Michael Donnelly
Period piece set in Washington DC in 1986. Unfortunately I endured this time personally, so the trip down memory lane wasn't so much fun. Pelecanos leans a little heavily on period detail - the NCAA basketball tournament, the music, and clothing for instance - perhaps too much.

The book is a morality play, and for that genre, does its work well. I won't go into detail as it would ruin the reader's experience, but the story works.

Dialogue here seemed problematic - and if I took out the ethnic tagl...more
Paul
Another solid crime thriller by Pelecanos, the third in his D.C. Quartet series.

Ten years after the violent bicentennial events in King Suckerman, trouble comes right to the door Marcus Clay's record store. A gangster's car speeds out of control, swerving around the Green Line Metro construction on U Street, and crashes in a fiery wreck, with a pillowcase of drug money going missing in the chaos. Pelecanos lays out the consequences with his usual sure hand. The characters--both returning and new...more
Guy
Misschien wel de rock-’n-rollste van de Amerikaanse misdaadbrigade. Sinds begin jaren negentig is Pelecanos aan een opmars bezig die niet te stuiten valt. Hoewel zijn oeuvre uiteenvalt in verschillende reeksen, de boeken zich afspelen in verschillende tijdperken (wel allemaal naoorlogs) en de nadruk meer verschoven is naar het sociaal-realistische element, is zijn werk in z’n geheel toch verrassend coherent en continu. The Sweet Forever is het derde deel uit zijn D.C. Quartet, vier boeken die zi...more
Cristian
With characters that make you outraged and disgusted and also sad, George Pelecanos’ “The Sweet Forever” is a notable book, not least of the reasons being that it is as addictive as the crack that is just starting to pour into the novel’s Washington, D.C. setting as it comes to a close. Of course, as Keith Haring so succinctly put it when he named a Harlem mural, “Crack Is Whack,” this can be a good and a bad thing: You find yourself reading Pelecanos' novel probably when you should be getting...more
Paul
I read this book a couple of days, which is fast for me. It really drew me along, though i did skim the last, winding-down chapter. So why only two stars? There were a couple of stylistic things that started to bother me: mainly, the constant musical references. Hardly a page passed without the title of a song, and the name of the artist, being cited. Sometimes there'd be comments about the musicians, too. They felt arbitrary after a while, and like something extraneous intruding on the narrativ...more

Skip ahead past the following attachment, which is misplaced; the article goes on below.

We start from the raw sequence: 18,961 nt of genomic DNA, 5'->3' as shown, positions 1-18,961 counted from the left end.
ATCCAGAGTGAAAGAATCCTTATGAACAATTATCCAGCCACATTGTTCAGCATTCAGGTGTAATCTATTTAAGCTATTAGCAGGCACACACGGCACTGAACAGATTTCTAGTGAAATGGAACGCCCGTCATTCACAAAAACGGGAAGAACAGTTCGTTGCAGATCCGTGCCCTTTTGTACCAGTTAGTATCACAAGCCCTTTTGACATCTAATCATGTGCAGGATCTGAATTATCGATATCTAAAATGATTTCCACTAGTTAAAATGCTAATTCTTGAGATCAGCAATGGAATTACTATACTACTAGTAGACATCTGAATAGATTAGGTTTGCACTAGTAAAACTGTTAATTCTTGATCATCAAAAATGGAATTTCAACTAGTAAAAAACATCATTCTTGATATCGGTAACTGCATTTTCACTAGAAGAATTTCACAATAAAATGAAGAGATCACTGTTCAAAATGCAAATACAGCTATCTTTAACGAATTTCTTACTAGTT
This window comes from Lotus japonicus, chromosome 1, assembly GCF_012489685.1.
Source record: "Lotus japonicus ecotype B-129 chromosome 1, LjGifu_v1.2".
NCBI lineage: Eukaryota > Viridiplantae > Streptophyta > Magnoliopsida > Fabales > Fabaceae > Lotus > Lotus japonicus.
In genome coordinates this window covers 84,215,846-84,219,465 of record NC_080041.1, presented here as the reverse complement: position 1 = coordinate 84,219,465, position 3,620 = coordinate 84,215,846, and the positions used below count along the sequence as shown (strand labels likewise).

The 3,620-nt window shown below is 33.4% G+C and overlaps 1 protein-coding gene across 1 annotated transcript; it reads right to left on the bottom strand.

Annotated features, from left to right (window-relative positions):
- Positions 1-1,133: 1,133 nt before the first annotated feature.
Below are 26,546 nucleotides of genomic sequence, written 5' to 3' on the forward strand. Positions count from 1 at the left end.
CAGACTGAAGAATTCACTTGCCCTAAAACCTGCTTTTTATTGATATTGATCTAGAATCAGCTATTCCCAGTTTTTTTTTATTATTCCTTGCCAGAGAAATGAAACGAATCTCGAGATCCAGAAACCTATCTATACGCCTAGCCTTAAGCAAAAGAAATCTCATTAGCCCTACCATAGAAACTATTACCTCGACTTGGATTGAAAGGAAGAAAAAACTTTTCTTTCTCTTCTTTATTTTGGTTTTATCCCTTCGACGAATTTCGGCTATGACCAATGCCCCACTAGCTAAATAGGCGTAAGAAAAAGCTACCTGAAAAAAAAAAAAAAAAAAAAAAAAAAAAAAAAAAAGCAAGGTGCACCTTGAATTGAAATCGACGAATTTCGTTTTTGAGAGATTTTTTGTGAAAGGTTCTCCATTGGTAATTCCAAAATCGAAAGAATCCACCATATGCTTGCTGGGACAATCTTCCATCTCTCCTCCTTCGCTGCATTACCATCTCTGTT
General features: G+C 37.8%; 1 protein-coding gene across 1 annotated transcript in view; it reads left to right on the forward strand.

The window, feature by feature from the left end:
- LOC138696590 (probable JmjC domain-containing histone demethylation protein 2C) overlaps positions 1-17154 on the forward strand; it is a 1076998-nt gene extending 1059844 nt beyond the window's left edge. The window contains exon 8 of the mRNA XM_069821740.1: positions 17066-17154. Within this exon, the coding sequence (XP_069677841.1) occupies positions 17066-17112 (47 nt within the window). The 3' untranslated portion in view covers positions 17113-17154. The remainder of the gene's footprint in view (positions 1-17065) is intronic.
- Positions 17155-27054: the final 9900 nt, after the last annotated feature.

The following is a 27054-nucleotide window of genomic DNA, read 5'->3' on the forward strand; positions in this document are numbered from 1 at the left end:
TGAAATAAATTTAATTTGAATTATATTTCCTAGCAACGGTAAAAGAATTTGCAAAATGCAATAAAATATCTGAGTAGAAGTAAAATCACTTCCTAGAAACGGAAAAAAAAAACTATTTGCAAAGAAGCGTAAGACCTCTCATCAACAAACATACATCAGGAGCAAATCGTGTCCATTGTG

Brett
The third in Pelecanos’ series of DC crime books. Dimitri Karras is a main player along with Marcus Clay, both characters in the prior King Suckerman. The period is the 1980s, drugs are wreaking havoc with the city as young gangs kill others for entering their ‘turf.’ Like other Pelecanos novels, there is extensive drug use, characters who waffle between their better impulses and their circumstances, and misled youth. Although comforting to read about many familiar locales - Ben’s Chili Bowl, Mt...more
Washington Post
This gritty crime novel set on U Street in 1986 shows the darkest side of Washington’s recent history.

“Marcus Clay and George Dozier sat at the counter of the Florida Avenue Grill, located at the corner of 11th and Florida on the tip of Shaw. They had seen each other at church, as they did every Sunday, and Clay had followed Dozier to the grill for a late breakfast. They sat on red stools where the counter jutted in, back toward the swinging kitchen door. Along the wall, front to back, above the...more
Ask Eirik Storsve
Another great book in the DC Quartet. At some point, while listening to the audio version, I was driving down U street while the story took place on the same street. Local flair is everywhere!
grundoon
I read this in small chunks over nearly 3 weeks, and am convinced I would've enjoyed it considerably more had that not been the case - a good part due to the number of characters to keep track of, but also just the pacing itself. 3rd of the D.C. quartet (or 6th of the Nick Stefanos world, depending on one's view), again a slice of the street, corruption, good intentions... replete with local reference (seriously? name-checking a member of the Insect Surfers? that's cred right there). This one oc...more
Petermoroney
Brilliant, loved the pace, dialect, plot, characters. This is a great book
Jody
Pelecanos delivers another solid look at life on the mean streets of D.C. Not his best effort, but nobody serves up gritty slice of life insight like Pelecanos does. This time he sets his sights on the 1980's as we check in with Marcus Clay and Dimitri Karras for the 2nd. book in their series. He continues to connect the various characters in his universe, some of which had adventures of their own back in the early 1940's. For this reason I recommend reading the books in order. Some are better t...more